When I reach the 4-foot flower, which sits behind a cage and a few potted maples, I’m a little disappointed at first. It had started blooming at 8 p.m. the previous night and is sort of fading out of the “smelling like rancid raccoon ass” portion of its reproductive cycle. But when I’m no longer absolutely wrecked by a powerful corpse scent, I’m taken with the flower’s beauty. Its outer pedals have a green gradient of colors you’d expect to see painted on canvas or a wall, but totally foreign to anything you’d expect from nature. At the same time, the inside is marked with a brilliant, deep purple, with little streaks of pink.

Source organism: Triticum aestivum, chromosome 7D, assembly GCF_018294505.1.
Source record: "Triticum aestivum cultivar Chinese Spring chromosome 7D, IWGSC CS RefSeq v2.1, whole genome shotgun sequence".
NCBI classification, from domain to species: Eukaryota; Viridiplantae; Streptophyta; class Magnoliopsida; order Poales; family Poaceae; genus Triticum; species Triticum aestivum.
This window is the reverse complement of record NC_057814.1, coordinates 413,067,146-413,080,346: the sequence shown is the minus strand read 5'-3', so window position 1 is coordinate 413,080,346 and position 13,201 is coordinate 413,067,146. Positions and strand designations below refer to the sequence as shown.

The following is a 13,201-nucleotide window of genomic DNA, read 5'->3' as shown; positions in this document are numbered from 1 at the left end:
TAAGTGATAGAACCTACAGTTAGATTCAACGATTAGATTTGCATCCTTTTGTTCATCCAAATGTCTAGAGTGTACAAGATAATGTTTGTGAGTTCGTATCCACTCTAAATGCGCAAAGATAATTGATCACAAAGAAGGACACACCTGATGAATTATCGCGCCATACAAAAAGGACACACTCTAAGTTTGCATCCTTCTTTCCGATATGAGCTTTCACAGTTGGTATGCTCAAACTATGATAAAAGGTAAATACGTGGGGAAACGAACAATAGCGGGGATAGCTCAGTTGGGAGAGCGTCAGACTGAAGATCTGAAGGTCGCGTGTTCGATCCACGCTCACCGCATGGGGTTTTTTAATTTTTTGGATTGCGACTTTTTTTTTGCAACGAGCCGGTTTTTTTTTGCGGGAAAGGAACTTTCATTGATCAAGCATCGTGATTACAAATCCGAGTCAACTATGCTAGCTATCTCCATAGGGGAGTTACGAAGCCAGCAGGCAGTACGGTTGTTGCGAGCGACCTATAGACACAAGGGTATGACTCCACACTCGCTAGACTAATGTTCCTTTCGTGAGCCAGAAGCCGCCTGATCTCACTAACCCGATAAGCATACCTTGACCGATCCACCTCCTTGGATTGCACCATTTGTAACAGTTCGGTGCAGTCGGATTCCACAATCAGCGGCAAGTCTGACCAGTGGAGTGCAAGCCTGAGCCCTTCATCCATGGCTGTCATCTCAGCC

The Titan’s mighty, stinky bloom is the product of nearly two decades of nurturing from Sylvester, a long-time WSUV molecular biology professor whose work has nothing to do with botany or horticulture — he’s simply taken it on as a hobby. He got the seed from a greenhouse-bound plant at the University of Wisconsin that’s known to the world as “Big Bucky.” “The seed was about as big as my thumb,” he explains. “It was red, and maybe a little juicy inside, like a gigantic pomegranate seed. I put it in a little pot, added water, and sure enough, up came what looked like a little baby tree.”